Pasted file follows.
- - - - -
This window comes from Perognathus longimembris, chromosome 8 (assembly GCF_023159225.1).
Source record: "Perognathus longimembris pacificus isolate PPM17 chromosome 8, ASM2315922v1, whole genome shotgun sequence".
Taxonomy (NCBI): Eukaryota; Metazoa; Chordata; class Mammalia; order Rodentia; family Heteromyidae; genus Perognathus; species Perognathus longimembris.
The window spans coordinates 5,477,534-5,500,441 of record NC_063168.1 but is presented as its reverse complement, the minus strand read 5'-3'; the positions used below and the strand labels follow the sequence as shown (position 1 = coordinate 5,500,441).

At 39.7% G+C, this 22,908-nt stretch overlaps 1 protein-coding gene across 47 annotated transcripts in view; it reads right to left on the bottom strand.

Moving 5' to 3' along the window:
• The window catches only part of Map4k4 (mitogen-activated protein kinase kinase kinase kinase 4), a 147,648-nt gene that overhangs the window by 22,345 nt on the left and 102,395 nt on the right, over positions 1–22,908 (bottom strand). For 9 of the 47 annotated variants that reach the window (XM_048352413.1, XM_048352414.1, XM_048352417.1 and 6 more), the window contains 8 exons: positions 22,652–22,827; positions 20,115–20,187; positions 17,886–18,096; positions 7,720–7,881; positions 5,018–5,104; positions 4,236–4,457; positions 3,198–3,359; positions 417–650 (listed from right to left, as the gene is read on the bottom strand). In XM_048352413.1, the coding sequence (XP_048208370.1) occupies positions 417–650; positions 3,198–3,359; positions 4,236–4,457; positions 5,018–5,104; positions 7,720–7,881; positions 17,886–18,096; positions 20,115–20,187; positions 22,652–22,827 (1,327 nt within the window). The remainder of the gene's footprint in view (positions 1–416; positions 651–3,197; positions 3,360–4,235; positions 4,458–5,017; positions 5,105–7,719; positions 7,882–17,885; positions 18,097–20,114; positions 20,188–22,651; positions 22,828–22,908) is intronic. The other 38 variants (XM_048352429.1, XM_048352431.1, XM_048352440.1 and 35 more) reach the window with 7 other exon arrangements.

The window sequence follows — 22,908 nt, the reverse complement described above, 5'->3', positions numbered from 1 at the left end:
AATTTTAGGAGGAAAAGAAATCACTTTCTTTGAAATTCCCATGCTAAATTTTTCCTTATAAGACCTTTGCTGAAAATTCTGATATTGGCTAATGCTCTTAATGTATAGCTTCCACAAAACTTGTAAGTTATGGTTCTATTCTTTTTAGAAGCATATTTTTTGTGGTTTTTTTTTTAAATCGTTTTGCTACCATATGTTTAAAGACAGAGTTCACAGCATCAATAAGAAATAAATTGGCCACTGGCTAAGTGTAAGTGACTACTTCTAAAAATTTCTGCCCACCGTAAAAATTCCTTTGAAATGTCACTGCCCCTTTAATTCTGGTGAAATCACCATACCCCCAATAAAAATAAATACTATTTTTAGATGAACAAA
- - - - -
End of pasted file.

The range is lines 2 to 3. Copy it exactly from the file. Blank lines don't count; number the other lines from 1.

Source record: "Perognathus longimembris pacificus isolate PPM17 chromosome 8, ASM2315922v1, whole genome shotgun sequence".
Taxonomy (NCBI): Eukaryota; Metazoa; Chordata; class Mammalia; order Rodentia; family Heteromyidae; genus Perognathus; species Perognathus longimembris.